• jose says:

        I think you missed the question, I asked if it sounded like a HMMWV (engine wise), like a Turbo Diesel or was it quieter or louder.

        And to follow on, necessity if the mother of all inventions, there was a need and someone came up with an idea to make it happen. This another tool in the toolbox, just hoping the Army doesn’t screw it up too bad..

        • straps says:

          You are correct, I read that as if you were asking if it “sounded” like the arc the HMMWV took because we had literally THOUSANDS of soft-skinned vehicles in Baghdad–even after Mogadishu showed us what would happen to them–that were hastily armored and pushed to the edge of their performance envelopes…

  9. Kaos-1 says:

    The first steps to a real life warthog from the halo video games. I knew it would happen one day.

  10. majrod says:

    One of the light infantry’s primary strengths is it’s light. One of its biggest weaknesses is it’s limited in speed by how fast humans can walk/run under load.

    The ULCV is a great concept in that an airborne or heliborne force can land miles away from an objective (maybe even unobserved) and get to the objective very quickly to fight dismounted when it gets there vs. the 3-4 miles per hour of a foot propelled force.

    The problem is our casualty aversiveness, the media and whatever political party not in power is going to scream about casualties not understanding that sending in MRAPs and armored vehicles isn’t an option in an airborne/heliborne assault.

    My only issue is I wish this vehicle carried 11. That way it could be assigned to transportation companies that get chopped to infantry BN’s as the mission requires. The way it looks now means an Army infantry unit has to take two guys out of the already smaller squad (the Marines 13 man squads vs, the Army’s nine) to operate/secure the vehicle. It also means once a BN gets the vehicles it’s not going to be easy to give the vehicles to another BN should the need arise. How do they get to the other unit? Operator training, maintenance and accountability? http://gruntsandco.com/wheels-airborne-light-infantry/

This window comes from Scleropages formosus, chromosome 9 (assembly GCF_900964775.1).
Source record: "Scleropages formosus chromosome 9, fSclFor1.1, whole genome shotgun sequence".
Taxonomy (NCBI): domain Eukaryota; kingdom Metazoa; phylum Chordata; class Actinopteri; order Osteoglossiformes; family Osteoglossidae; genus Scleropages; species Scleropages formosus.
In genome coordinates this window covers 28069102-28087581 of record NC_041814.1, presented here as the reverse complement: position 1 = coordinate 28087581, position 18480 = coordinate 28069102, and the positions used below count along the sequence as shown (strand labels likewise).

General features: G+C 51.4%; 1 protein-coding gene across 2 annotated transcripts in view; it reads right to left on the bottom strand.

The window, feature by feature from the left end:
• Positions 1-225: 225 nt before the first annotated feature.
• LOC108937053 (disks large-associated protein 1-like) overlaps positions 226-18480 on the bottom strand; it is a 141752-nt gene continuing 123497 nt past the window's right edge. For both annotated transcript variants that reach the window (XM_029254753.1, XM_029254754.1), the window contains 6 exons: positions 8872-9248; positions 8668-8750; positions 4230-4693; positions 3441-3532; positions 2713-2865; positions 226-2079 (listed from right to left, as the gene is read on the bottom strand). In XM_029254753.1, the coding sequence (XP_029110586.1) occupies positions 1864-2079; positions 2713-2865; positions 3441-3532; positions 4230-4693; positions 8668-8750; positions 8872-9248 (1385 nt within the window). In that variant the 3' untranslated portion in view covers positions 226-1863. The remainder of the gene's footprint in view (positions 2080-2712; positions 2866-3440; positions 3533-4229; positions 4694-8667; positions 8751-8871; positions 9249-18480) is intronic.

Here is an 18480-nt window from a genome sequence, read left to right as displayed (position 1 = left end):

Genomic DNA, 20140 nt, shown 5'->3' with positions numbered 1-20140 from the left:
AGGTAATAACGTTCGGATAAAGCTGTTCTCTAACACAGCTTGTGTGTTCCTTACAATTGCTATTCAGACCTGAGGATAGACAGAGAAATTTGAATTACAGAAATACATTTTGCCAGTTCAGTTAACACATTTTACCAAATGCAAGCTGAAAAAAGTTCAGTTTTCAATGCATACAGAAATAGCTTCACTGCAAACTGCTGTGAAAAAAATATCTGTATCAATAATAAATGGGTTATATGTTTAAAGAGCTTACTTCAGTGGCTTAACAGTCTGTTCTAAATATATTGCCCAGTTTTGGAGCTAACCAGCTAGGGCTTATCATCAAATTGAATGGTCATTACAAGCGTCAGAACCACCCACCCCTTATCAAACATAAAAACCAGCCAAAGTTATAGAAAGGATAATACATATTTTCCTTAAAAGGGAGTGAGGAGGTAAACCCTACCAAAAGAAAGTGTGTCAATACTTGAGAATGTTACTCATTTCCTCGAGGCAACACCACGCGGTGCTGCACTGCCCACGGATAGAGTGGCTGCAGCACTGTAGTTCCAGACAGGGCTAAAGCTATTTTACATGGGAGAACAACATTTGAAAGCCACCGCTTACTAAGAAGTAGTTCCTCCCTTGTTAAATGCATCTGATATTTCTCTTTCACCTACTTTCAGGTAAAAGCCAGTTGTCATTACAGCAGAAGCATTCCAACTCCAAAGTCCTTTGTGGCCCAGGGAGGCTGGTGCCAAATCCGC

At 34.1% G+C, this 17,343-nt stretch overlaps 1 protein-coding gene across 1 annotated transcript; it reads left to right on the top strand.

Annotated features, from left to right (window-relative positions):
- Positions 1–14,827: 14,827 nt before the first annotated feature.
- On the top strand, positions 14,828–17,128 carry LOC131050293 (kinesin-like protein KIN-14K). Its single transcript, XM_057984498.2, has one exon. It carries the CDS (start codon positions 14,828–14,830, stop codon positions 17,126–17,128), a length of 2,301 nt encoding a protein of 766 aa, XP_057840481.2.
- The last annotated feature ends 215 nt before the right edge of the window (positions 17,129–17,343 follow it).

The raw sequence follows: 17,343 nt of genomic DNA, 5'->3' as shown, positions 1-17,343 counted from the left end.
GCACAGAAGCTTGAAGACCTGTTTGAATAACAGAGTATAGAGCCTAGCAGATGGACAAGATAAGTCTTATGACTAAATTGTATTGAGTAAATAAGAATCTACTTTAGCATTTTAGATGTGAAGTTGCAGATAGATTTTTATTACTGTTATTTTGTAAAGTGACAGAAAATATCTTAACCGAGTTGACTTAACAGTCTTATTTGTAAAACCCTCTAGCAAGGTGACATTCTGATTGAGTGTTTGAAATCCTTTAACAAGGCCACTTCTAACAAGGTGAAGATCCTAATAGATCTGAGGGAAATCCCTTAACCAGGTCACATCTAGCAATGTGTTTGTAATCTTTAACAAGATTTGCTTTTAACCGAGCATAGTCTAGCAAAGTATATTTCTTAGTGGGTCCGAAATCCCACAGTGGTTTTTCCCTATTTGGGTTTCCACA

In the end I don’t think this much needed capability will happen because of money but it’s interesting to watch the doctrinal mistakes already cropping up. BTW, at the Maneuver Conference there were some other vendors competing for the same unfunded program.

    • joe says:

      RE: squad as crew. There are other options. One model is 5 per rifle platoon; 1 per rifle quad, 1 for the weapons squad, 1 with the PL, PSG, 2 RTOs and excess baggage.

      Mounted maneuver to the assault position, cache the the trucks with the weapons squad (w/ PSG?) in the SBP, and conduct operation.

      With the Marine rifle squad, you still have the same problem. It’s still required to break down into 4 man teams, you just get 3 fire teams per squad instead of 2. And it doesn’t really matter since this is an Army program for the Army airborne rifle squad. The Marine rifle squad isn’t part of the requirement.

      RE: dedicated transporters as crew. If each squad gets one, why is cross-levelling equipment a concern. Train and license the entire squad and treat this as one more piece of squad equipment to maintain or operate.

      As for the 9 pax plus 2 crew model, now you have to stretch it another 22 inches (95th percentile shoulder width) for the third seat along each wheelwell. This may take it over the allowed cubage for aircraft transport.

      • blue says:

        i would even debate assigning 1 squad as the drivers and TC’s for all the vics. and put weapons squad as the gunners. that would leave enough room for a fire team.